Collingwood - Robin G. Collingwood "18891943, English...

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Robin G. Collingwood "1889–1943, English philosopher and historian. From 1908 he was associated with Oxford as student, fellow, lecturer in history, and professor of philosophy. Collingwood believed that philosophy should be rooted in history rather than in formal science, and he attempted to correlate creative endeavor with historical experience rather than to sensation. He was also significant as a historian. In Roman Britain (1936) and in some 150 monographs he brilliantly reconstructed that ancient era from his study of coins and inscriptions. For his philosophical thought, see Speculum Mentis (1924), An Essay on Philosophic Method (1933), Principles of Art (1938), and The Idea of History (1946). See studies by A. Donagan (1962, repr. 1986), M. Kraus, ed. (1972), and L. O. Mink (1987)." http://www.bartleby.com/65/co/CollngwR.html "English philosopher. Influenced by Hegel, Cook Wilson, and Croce, Collingwood explored the implications of idealism for aesthetics and the philosophy of history in [his books] Collingwood proposed that historical understanding be achieved through empathetic reconstruction of the thoughts that motivated the actions of historical figures. Recommended Reading: Aaron Ridley, Collingwood (Routledge, 1999); Philosophy, History and Civilization: Essays on R. G. Collingwood, ed. by David Boucher (U of Wales, 1996); and William H. Dray, History As Re-Enactment: R. G. Collingwood's Idea of History (Oxford, 1999)." http://www.philosophypages.com/dy/c5.htm R. G. Collingwood "The Poetic Expression of Emotion." from The Principles of Art (1938) 1) The artist proper has something to do with emotions, but not to arouse them. 2) The most commonplace answer [based on what we habitually say], and the one we want here, is: he expresses them. a) This is not a philosophical theory or definition of art but a fact [or a supposed one], which we can later theorize about: it simply means to identify what people are saying when they say “art expresses emotion.” [But I am skeptical about this. He seems like Plato in trying to define something, although he claims not to be giving a definition.] 3) process of expressing an emotion a) At first he [the artist] is conscious of having an emotion, but is ignorant of it: conscious of a perturbation or excitement, a sense of oppression.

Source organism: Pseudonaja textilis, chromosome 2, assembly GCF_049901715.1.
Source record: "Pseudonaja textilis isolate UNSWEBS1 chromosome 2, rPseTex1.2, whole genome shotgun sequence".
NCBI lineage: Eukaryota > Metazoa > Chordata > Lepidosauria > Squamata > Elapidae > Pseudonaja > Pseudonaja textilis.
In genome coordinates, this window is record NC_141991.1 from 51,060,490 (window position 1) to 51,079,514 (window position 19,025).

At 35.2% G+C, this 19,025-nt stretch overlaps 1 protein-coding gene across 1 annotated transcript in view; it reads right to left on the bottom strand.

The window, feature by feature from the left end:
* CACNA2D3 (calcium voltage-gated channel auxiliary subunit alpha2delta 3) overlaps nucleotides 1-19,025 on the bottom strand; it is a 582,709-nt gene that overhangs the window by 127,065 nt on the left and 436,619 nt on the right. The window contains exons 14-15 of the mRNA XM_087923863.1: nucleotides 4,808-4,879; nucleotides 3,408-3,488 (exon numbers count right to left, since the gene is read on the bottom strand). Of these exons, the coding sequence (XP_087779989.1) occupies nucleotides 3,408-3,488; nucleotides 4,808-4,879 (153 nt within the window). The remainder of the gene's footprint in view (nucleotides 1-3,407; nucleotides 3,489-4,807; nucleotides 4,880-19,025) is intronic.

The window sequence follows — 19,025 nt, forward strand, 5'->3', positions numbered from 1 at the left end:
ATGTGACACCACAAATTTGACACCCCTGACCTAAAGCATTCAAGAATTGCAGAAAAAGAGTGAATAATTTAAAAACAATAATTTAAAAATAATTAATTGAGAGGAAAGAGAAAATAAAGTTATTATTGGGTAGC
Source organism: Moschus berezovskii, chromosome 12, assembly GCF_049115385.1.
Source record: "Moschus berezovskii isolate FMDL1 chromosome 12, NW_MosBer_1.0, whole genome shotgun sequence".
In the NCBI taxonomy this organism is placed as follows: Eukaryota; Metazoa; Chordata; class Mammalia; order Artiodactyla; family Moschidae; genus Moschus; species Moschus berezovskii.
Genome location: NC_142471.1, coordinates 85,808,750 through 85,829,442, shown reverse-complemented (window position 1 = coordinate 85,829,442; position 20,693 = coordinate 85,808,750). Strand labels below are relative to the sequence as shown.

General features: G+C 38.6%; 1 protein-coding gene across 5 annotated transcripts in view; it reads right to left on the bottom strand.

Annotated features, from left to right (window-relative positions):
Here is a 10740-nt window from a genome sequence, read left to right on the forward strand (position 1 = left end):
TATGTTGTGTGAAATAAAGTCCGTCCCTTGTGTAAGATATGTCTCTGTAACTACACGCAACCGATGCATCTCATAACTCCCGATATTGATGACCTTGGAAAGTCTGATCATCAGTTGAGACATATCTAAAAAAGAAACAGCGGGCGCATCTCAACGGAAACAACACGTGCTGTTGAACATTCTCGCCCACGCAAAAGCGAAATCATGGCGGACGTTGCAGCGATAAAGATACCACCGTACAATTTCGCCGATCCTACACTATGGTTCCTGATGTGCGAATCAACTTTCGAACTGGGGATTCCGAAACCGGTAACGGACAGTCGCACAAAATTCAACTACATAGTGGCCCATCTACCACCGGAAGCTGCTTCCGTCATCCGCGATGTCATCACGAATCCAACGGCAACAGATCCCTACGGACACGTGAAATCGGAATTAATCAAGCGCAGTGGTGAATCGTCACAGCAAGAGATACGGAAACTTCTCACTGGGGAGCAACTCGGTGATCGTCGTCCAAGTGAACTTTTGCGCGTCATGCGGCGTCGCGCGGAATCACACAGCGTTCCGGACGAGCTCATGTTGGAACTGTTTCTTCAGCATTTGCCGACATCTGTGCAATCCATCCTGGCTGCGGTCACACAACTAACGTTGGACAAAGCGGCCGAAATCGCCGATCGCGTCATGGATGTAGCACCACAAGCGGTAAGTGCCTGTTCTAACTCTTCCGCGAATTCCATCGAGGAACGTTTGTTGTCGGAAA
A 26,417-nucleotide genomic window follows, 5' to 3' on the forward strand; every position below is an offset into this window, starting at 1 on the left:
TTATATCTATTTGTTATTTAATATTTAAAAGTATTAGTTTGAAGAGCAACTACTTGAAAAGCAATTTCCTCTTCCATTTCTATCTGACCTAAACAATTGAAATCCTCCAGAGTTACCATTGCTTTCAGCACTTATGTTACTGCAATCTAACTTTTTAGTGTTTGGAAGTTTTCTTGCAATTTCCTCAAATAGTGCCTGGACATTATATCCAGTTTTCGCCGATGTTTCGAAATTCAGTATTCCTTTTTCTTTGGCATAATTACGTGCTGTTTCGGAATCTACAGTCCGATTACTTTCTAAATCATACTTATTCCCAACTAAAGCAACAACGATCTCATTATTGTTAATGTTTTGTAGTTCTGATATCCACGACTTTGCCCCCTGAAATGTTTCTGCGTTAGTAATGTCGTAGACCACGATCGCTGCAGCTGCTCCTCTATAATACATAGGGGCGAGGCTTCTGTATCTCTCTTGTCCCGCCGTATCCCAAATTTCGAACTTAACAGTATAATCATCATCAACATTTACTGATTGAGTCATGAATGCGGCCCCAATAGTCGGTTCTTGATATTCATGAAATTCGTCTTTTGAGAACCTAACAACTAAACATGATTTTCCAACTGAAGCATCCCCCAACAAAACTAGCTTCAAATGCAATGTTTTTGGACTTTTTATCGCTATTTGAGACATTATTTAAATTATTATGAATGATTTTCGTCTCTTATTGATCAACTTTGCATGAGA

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b) He then expresses himself (in language, by speaking). i) He becomes conscious of the emotion as e.g. anger. ii) The sense of oppression has vanished and the mind lightened. 4) This is like "catharsis" [Aristotle’s idea] by which emotion is earthed [Aristotle never mentions the earthing of emotion: Collingwood means that for Aristotle the emotions of pity and fear disappear as when lightening disappears when it goes into the earth, is “earthed.”]. Earthing involves fancy or make-believe, as when one fancies kicking someone down some stairs and then no longer feels anger. 5)
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Collingwood - Robin G. Collingwood "18891943, English...

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